The marriage of electronic and improv-based music was inevitable from the start. The malleability of overtones provides a great platform for on-stage audibles. A lot of groups have used the modern synths to their advantage, although any music hobbyist who has played a synth can vouch for its complexity. Being able to find a good sound that is purely one’s own sound is difficult given the almost infinite parameters contained in modern synths. More so, being able to control those tones on the fly, whether in studio or on stage, is equally hard. Lord Electro, a budding electronic band from Albany, figures out a way to make their synth stand out as a staple lead tone by creating rich rhythmic grooves which fit like a puzzle piece underneath competent key lines with various changing characteristics. Their recent 10-track album, Reinvigorator, gives listeners a lot digest in terms of not only the content of each song, but the emotional arc the whole album follows.
Dan Gerken, Steve Mink and Jordan LeFleur make up the band, a trio that fills out a sound of a much larger outfit. One of their main catches, if you’re able to catch them live, is that they are an all-organic electronic group. The album reflects their ambition to remain an organic band. You can feel the chemistry on every track, with different parts within each composition lining up in sync to a level that sounds rehearsed but not computerized. Just about every piece on the album is a true dance track, staying in that sweet bpm range of 120-140. The seventh track, “Broken Glass,” features a more frenzied bass and drum line. The bass lines up almost perfectly with the bass drum accents to give the line a lot of weight, while the key parts mesh one piece providing the chord structure and rhythm while the other lead-synth part drives the melody and development of the song. This is a formula followed throughout much of the album. While this could be redundant, Lord Electro does a great job of varying even just the smallest pieces on a composition to keep it interesting.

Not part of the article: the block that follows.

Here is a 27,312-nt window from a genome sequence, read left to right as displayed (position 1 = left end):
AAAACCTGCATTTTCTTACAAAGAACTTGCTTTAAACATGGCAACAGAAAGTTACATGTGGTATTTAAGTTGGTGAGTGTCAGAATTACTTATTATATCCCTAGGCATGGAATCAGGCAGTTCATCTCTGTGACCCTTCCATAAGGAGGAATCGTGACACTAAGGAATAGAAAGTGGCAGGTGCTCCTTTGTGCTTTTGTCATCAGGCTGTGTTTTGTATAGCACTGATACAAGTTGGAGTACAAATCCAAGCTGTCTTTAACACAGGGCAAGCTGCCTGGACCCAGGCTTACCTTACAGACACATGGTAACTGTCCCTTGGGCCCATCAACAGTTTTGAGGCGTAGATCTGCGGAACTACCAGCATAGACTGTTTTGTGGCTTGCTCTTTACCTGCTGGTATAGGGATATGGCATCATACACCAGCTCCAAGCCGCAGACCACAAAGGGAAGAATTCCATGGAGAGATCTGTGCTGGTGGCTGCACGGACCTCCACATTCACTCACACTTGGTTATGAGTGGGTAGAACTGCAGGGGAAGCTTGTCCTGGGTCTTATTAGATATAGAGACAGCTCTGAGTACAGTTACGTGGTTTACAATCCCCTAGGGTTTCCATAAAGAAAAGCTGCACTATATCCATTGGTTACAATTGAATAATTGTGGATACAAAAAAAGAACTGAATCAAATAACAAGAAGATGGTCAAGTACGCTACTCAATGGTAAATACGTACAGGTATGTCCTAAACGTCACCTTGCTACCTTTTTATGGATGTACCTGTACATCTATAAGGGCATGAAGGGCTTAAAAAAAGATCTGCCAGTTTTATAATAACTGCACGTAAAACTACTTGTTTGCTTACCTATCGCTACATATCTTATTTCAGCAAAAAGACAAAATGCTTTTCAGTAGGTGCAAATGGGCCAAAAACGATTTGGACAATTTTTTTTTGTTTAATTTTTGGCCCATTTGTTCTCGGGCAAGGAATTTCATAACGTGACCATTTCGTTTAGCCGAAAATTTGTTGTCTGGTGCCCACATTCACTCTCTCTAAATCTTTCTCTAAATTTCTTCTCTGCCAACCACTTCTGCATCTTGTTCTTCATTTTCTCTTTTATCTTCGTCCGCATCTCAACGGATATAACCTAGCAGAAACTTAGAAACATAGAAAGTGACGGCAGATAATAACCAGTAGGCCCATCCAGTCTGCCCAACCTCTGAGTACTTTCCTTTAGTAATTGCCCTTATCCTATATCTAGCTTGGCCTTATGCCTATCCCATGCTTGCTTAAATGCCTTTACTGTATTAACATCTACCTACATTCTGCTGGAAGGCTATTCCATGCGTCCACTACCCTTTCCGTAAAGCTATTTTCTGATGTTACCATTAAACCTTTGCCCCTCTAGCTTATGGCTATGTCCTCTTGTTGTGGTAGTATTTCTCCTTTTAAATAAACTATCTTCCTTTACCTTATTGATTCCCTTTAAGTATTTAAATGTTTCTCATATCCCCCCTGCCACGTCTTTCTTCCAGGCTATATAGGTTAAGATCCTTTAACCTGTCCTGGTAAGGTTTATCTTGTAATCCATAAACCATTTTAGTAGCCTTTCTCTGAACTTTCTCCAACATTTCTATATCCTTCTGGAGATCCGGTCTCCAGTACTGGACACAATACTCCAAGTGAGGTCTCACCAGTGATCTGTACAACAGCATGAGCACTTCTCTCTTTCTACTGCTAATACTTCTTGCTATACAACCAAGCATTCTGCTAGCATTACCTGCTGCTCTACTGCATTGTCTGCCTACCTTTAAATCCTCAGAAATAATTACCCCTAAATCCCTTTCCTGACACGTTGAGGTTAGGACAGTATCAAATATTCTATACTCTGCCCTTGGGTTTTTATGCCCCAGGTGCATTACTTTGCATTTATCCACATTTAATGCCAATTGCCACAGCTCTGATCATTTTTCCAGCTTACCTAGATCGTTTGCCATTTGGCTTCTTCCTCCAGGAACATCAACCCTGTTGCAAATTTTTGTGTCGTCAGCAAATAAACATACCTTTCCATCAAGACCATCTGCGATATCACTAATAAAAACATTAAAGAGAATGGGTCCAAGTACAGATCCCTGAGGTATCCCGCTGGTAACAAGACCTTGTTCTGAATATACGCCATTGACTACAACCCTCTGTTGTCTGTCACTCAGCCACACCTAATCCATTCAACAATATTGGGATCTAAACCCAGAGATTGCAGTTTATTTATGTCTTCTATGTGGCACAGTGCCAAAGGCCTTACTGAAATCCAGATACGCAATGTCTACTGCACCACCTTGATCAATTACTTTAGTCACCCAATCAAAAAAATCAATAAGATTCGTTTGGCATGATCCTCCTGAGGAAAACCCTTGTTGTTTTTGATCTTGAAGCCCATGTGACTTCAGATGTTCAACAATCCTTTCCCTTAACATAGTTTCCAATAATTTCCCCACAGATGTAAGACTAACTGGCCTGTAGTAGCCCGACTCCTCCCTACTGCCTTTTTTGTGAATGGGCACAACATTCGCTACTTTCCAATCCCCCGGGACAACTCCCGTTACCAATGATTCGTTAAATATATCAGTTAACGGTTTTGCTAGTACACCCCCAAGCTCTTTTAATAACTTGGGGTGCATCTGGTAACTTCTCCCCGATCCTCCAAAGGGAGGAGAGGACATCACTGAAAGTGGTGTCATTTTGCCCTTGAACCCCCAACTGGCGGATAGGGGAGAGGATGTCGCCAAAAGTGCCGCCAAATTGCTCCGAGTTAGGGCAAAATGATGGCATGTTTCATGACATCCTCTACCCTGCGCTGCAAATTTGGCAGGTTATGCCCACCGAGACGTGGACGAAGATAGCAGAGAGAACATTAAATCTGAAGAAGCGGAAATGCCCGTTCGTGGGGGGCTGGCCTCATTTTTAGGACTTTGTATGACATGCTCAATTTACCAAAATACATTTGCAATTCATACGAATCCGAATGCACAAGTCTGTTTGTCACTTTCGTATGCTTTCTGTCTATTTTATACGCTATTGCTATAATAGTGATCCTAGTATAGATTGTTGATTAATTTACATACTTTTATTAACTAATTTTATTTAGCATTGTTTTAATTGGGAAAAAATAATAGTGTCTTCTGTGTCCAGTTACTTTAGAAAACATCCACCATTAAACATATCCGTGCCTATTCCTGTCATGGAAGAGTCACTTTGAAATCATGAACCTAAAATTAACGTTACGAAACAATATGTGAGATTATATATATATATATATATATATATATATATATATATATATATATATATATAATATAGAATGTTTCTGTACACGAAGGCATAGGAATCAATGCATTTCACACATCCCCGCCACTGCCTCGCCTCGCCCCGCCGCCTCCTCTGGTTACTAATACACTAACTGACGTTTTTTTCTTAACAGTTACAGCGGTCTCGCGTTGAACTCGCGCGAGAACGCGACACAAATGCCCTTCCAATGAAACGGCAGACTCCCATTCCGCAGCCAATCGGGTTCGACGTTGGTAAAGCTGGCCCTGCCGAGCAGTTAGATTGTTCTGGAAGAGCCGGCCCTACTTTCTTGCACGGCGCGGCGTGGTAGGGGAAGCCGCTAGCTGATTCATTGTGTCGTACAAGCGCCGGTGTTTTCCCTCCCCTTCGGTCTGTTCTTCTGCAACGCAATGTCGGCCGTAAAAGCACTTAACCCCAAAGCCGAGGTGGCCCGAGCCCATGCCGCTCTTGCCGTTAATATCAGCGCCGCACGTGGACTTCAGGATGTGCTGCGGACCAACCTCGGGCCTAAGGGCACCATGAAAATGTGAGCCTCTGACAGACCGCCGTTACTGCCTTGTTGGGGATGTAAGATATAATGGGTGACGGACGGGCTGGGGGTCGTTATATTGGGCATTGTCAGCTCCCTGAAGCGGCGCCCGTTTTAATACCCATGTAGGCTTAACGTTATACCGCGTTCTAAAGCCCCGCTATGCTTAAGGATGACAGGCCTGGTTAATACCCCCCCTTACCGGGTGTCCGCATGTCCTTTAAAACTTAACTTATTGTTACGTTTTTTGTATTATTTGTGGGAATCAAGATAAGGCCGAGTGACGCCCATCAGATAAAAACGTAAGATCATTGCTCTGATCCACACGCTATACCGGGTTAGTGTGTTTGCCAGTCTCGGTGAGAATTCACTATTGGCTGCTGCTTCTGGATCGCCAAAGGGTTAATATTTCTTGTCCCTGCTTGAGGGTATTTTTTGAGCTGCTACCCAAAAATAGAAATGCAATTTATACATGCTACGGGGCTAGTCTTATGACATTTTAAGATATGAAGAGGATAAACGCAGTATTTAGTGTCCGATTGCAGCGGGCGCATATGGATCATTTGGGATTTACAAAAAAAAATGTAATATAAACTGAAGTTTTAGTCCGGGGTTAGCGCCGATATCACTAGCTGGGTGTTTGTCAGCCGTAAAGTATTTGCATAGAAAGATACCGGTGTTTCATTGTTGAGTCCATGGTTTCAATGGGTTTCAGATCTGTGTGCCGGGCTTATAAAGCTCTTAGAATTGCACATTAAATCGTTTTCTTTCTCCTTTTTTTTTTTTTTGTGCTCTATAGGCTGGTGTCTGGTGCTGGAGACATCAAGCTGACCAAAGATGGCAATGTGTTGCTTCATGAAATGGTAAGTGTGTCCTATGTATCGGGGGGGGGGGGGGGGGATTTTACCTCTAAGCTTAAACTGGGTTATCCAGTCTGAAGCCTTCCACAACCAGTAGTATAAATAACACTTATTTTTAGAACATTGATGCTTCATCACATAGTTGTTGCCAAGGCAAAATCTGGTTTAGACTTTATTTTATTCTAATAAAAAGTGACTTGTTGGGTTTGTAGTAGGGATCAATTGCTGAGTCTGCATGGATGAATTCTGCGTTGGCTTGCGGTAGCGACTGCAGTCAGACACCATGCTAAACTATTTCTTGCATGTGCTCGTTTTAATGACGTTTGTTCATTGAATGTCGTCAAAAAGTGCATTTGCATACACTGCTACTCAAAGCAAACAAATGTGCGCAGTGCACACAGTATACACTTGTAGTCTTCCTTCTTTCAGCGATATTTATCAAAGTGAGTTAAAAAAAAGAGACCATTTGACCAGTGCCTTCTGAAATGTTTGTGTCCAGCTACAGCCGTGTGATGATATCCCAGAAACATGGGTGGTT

A couple of the songs feature vocals too, whereas the rest is mainly instrumental with some background samples of different speeches or monologues related to the song. The vocal performances add a lot of texture to the album. While sparse, they are powerful and rich, relaying lyrical content that doesn’t delve too deep and provides more of a musing or reflection related to the song. On the eighth song, “Why Wait,” the vocals mirror the emotion of the tune, delivering an empowering message. The album follows a nice transitional arc too, with some tracks acting as a kind of anchor for the true sound and other tracks experimenting around that sound. This provides great variety, with every song feeling like a hard refresh. The ups and downs are in the grittiness of the bass line, or the beautiful melody of a synth lead.
Key Tracks: Reinvigorator, Butterfly, Why Wait